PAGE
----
iii) Liberty to Learners on What to Learn, How and Where
Despite the fact that there are strict curriculums to follow per course of study, students are supposed to be given ‘free-hand’ on how this is supposed to be achieved. This is due to the incessant cases of mal-treatment bordering on sexual molestation, forced cult membership and attacks. The issue of ‘caning’ is gradually dying out too. That is why some courses have a minimum and maximum duration after which the student must be declared a graduate or withdrawal. For instance, most PhD programs are between four to eight years.
iv) Scrapping and Replacement of Courses
There are some educational programs that are no longer available in the Nigerian educational sector. The challenges in the economy has made it necessary for such courses to be upgraded or removed completely, as the case may be. The ability to lecture and teach has been professionalized. There is need to acquire professional certifications with Teachers’ Registration Council of Nigeria.
Before now, the Grade two teachers’ certifications was sufficient for some classes of the teaching work force, such as nursery and primary school teachers.
v) The ability to undergo Long Distance learning courses and Online Education
The programs that are attached to the traditional classroom style of learning is still regarded as superior to other forms of learning styles. People still attach importance to them. Currently, most universities of repute used to the traditional setting have started making waves with their online learning interfaces. The ability to work with these certifications are limited however most entrepreneurial persons find such courses easy to combine with work responsibilities. The long distance courses have been available for some time now. These include courses by correspondences, contact centers in various locations within Nigeria. The inability to carefully separate long distance courses by accredited institutions from the ones that are fake, made it impossible to keep contact centers beyond a particular ‘radius’ from the ‘parent’ institution.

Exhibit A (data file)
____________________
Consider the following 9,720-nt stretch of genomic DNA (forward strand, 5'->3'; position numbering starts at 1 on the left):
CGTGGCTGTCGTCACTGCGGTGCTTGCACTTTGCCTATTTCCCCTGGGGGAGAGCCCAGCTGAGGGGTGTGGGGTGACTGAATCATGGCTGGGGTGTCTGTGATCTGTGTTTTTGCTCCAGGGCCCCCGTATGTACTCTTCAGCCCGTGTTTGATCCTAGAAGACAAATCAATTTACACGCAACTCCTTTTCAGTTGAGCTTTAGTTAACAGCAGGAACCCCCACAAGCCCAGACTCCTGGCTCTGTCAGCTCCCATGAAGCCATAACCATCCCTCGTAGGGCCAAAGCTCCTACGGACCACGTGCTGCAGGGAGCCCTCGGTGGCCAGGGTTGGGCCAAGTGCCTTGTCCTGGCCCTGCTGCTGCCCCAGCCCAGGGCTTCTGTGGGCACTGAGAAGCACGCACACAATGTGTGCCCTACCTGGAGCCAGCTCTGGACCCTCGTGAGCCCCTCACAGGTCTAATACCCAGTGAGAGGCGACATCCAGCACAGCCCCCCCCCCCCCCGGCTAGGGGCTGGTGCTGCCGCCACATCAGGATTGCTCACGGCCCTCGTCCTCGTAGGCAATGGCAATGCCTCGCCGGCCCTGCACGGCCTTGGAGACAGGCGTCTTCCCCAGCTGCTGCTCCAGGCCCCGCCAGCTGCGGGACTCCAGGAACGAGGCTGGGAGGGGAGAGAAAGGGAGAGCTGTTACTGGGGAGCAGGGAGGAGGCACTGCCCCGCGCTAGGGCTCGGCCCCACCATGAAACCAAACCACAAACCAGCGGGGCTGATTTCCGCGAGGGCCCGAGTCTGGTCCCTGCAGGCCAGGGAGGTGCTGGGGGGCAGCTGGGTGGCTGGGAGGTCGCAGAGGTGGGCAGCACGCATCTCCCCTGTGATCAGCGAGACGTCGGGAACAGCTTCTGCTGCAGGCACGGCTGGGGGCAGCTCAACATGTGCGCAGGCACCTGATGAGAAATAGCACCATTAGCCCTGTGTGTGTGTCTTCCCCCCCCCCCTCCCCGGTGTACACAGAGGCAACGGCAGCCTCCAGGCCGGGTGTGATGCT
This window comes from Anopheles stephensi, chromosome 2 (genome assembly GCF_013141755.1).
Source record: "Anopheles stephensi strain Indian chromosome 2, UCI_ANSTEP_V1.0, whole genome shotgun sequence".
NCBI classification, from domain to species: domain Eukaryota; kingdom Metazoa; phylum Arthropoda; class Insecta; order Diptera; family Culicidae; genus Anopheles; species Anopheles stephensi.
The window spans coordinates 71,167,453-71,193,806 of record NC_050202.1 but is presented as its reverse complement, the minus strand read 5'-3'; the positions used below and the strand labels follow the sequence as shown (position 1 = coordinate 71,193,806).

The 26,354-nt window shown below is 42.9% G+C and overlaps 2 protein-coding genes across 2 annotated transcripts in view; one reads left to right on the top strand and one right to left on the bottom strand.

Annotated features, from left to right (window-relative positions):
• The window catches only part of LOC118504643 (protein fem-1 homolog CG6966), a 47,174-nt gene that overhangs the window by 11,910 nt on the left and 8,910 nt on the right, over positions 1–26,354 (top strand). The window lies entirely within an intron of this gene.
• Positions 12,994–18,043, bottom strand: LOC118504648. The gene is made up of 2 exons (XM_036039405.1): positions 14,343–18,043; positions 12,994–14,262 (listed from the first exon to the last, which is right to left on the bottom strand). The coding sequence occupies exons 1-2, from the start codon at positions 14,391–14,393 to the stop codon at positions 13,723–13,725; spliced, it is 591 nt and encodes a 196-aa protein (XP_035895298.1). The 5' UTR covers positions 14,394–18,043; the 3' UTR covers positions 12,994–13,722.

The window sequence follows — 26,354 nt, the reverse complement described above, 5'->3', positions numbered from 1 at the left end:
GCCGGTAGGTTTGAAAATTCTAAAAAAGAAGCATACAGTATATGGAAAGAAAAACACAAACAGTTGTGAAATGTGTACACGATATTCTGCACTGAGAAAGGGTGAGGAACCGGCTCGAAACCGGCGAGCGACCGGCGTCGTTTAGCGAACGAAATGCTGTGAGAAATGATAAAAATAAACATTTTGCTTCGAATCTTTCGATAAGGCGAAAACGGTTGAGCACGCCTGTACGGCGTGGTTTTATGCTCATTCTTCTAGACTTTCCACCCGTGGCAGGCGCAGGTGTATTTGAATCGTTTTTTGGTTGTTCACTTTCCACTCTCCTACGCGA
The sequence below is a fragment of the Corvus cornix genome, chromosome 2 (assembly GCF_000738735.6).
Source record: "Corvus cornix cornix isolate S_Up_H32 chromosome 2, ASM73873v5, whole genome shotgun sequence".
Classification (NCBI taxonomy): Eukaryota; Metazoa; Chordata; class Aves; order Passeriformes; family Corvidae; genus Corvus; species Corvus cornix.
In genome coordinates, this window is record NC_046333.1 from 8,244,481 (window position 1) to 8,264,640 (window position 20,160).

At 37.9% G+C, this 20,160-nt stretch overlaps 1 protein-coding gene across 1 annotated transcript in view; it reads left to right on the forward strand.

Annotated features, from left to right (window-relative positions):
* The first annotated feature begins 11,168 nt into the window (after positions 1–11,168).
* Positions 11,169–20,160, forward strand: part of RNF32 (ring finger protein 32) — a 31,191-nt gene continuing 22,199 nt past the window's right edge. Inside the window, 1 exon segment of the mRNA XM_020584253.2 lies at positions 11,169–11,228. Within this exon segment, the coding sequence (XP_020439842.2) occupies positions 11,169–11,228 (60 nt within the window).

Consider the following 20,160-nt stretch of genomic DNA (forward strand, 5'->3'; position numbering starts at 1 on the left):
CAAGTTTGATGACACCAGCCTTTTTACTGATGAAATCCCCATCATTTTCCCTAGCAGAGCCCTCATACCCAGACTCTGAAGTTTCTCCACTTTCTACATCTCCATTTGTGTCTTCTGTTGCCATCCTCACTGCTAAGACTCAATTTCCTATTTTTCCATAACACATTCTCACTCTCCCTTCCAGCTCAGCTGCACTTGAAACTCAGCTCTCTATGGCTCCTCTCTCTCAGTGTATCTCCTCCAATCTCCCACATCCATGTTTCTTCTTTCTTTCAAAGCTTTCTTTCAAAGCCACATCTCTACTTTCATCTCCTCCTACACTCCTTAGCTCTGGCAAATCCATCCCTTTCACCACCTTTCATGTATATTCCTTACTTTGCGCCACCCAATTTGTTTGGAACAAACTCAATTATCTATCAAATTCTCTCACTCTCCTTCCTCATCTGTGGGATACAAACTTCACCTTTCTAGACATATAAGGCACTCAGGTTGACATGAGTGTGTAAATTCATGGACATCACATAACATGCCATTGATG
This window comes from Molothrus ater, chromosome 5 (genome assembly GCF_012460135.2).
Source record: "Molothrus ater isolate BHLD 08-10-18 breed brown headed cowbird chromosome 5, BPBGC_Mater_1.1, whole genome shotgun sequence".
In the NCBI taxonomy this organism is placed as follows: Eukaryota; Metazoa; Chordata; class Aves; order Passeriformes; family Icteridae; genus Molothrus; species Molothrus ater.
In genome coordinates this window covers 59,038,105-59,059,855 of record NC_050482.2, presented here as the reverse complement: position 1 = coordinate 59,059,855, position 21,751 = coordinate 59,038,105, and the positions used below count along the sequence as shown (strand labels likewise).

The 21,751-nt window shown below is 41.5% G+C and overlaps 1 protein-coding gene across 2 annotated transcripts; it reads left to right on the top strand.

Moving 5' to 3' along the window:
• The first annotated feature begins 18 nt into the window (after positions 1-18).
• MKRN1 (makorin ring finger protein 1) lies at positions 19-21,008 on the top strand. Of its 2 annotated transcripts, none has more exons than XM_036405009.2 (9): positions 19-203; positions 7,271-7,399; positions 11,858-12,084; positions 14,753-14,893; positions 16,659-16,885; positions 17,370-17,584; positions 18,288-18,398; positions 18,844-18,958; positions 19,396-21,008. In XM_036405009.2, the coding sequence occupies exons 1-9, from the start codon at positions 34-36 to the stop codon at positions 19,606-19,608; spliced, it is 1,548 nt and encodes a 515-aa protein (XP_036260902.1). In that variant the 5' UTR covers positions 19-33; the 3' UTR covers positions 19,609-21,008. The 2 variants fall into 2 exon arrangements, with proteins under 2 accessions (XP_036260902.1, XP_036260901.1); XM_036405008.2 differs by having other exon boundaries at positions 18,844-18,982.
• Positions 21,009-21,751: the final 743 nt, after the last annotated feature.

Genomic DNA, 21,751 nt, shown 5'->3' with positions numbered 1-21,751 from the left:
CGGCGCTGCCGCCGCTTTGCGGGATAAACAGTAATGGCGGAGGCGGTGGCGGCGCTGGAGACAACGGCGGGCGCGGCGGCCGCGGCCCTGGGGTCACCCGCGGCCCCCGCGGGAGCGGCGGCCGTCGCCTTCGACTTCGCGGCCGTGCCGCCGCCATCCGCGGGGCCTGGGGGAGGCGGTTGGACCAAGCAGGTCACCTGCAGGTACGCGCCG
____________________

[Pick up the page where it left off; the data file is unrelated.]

vi) The Provision of Students’ Representative Councils (S.R.Cs) in Place of Student Union Governments (S.U.Gs) in some Institutions of Learning
S.R.Cs are common in tertiary institutions notable for ‘class struggles’ that have been found to be detrimental to the community as a whole. There are some serious cases of franchised political activities that have been known to have spelt doom for members of the student population. Despite all these problems attached to some branches of S.U.Gs, the student population still needed some sort of representation at the various avenues such as National and International Student bodies.
vii) Home Grown School Feeding and Health Program (HGSFHP)
New challenges, preventing children of school going age from attending classes, made this innovation possible. Children are being delayed by relatives from attending pre-basic and basic education despite the fact that these services are now free in Nigeria. Some of these children have been arrested by security forces for peddling items for sale during school hours. Most of them have complained about the inability to reach school due to the lack of some basic necessities of life. It became mandatory for such issues such as food and uniforms to the made available to children.
viii) Financial Literacy Policy Associated with National Economic Empowerment Development Strategy (NEEDS), State Economic Empowerment Development Strategy (SEEDS) and Local Government Economic Empowerment Development Strategy (LEEDS)
This particular policy was tedious to implement due to the skeptism associated with financial fraud from the Nigerian public. This had to be handled in collaboration with financial houses, banks, Consultants and international educational bodies. A lot of grants had to be released from the private and government sector, at national and international levels just to solicit support from special sections of the population that are affected most by financial shortages. These include migrant populations, women and children. Efforts to inculcate financially related curriculums into various levels of the Nigerian educational system is being resisted. The argument here borders on fundamental human rights to be or not to be financially stable enough to cater for one’s self. There are theories of development that insists that the care of the populace is the social responsibilities of any ruling government. Some sectors of the international population are yet to let go of these ideologies. Some can be traced to that of Karl Max and Weber.